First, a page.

Climate Change, strengthening of women’s role in society and human rights: The DARP mission to the United Arab Emirates

As Chair of the European Parliament’s Delegation to the Arab Peninsula (DARP), my work sometimes is a diplomatic tightrope walk. This was the case during the latest DARP mission to the United Arab Emirates from 22-26 May. The mission, which I headed, took place against the backdrop of tensions between the EU and the UAE. In September last year, the European Parliament had issued an urgency resolution on the human rights situation in the UAE, calling on companies and EU Member States not to participate in the EXPO Dubai “ in order to signal their disapproval of the human rights situation“ (I had travelled to the EXPOfor a speech on the Green Deal that had been arranged prior to the resolution). The Emirati authorities had protested this resolution. Following the Russian invasion of Ukraine, the UAE had furthermore abstained from an UN Security Council resolution condemning the aggression. Finally, on 13 May, nine days before the mission, the late UAE President Sheikh Khalifa bin Zayed al-Nahyan had died and no high-level EU representative had travelled to UAE to attend his funeral – a fact UAE officials had criticised.

EU-UAE relations, therefore, had been visibly strained, and re-establishing a constructive dialogue with UAE authorities was a major goal of this mission. Our aim was to address a number of topics, especially climate change and renewables, humanitarian aid and regional security, as well as women’s empowerment – while remaining outspoken on human rights issues and disagreements regarding armed conflicts in the region, including Yemen.

Following the release of the EU communication on a “Strategic Partnership with the Gulf” days before our departure, this mission was also a first opportunity to discuss visions, opportunities and challenges outlined in this document with UAE government representatives.

Foreign Relations – armed conflicts

At meetings with members of the Federal National Council (FNC), including FNC Speaker Saqr Gorbash and Ali Rashi Al Nuami, Chair of the UAE’s Foreign Affairs Committee, we highlighted the need to further stabilize the Gulf region. All participants agreed that we should reinforce relations between the Gulf Cooperation Council (GCC) and the EU. But there were also areas where our views differed – we were however able to openly discuss these disagreements. Our Emirati counterparts expressed their distrust when it comes to the intentions of the Iranian government and their doubts regarding the EU’s efforts to revive a nuclear deal with Iran. Further, the Emiratis criticised Iran’s destabilising actions not only in Yemen (with its support of the Houthis) but also in Lebanon and Syria – we acknowledged this controversial role of Iran in the region.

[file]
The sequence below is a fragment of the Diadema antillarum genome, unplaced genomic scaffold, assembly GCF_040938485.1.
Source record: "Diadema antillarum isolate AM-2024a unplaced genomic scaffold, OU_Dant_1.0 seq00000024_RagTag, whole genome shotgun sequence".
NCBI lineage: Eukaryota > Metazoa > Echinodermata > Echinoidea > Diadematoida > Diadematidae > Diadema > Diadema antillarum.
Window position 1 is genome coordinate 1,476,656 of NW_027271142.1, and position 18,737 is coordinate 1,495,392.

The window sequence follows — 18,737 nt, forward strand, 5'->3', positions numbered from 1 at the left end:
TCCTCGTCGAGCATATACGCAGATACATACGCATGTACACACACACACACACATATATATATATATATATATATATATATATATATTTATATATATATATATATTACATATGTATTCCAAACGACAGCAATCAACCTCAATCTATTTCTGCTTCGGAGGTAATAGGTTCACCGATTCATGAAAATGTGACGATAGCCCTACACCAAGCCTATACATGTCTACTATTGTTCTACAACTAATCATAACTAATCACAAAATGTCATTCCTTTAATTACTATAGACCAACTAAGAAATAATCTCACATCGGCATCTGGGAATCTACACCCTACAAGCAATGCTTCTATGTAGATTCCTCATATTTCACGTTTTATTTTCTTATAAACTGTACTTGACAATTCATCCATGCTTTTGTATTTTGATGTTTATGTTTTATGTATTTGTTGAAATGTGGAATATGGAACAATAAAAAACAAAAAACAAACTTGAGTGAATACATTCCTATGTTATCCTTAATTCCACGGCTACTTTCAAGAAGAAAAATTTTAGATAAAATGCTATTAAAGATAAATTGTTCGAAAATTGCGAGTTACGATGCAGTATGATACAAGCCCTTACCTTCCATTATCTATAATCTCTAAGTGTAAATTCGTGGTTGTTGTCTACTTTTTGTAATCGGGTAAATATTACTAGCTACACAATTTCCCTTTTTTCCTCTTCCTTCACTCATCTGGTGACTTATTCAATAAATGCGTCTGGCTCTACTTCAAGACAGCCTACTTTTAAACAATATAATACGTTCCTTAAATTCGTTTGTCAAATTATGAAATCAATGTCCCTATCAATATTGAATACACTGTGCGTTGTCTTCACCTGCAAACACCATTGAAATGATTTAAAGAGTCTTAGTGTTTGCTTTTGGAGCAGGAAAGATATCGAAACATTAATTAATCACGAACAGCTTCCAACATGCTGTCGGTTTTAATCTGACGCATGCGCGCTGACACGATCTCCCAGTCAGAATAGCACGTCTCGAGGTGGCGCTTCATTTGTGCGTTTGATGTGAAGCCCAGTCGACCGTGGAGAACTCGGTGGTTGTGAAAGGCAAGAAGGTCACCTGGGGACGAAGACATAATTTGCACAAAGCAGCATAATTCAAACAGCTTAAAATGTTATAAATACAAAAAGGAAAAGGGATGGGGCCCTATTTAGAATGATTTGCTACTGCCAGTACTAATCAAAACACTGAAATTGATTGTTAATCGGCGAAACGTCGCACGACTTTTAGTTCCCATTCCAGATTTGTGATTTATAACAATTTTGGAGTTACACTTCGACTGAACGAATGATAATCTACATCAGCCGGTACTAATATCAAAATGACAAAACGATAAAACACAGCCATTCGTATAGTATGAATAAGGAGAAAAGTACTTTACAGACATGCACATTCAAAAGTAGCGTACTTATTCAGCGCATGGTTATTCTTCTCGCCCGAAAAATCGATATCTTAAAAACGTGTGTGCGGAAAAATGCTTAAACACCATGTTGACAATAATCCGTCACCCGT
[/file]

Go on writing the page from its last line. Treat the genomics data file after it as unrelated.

The Emirati Members of Parliament recognized the attack on Ukraine as an intentional violation of the independence and territorial integrity of a sovereign UN member state. They however did not follow their European colleagues in unconditionally condemning Russia’s actions, preferring to soften their tones vis-à-vis Moscow. But they also made it clear that the UAE are ready to expand their oil production with a view to increasing supplies to Europe. The UAE would moreover like to play a diplomatic role in the settlement of the crisis.

There was mutual agreement that food security constitutes a crucial condition to ensure peace and security and that we should strengthen our cooperation on this issue. We also concurred that it is of utmost importance to continue funding for humanitarian aid, including in Ukraine.

Finally, we visited the International Humanitarian City, a global hub for humanitarian emergency preparedness and response, and met with its Directorate-General, Giuseppe Saba. During this meeting, we focussed on the Emirates’ strong role in the field of humanitarian relief and disaster prevention.

Climate and renewables

We also discussed the topic of climate change with Emirati officials. The region has the potential to play a major role in slowing down climate change by switching from oil and gas exports to the export of renewables, such as green hydrogen. However, the question of storing and transporting energy (in order to be able to export it) is still open and we talked about different ways to address this challenge. Lowering emissions of harmful pollutants was another key issue mentioned at meetings with Emirati representatives. There was a general understanding that these issues need to be dealt with rapidly and efficiently at a global level instead of being left to the goodwill of national authorities.

Climate change and environmental problems were also mentioned during our meeting with representatives of the UAE Ministry for Environment and in the context of our visit of Masdar City. Masdar City, de facto a district of Abu Dhabi, is the first project in the UAE aimed at creating a new “zero emission” city, using renewable energies and modern recycling plants for waste.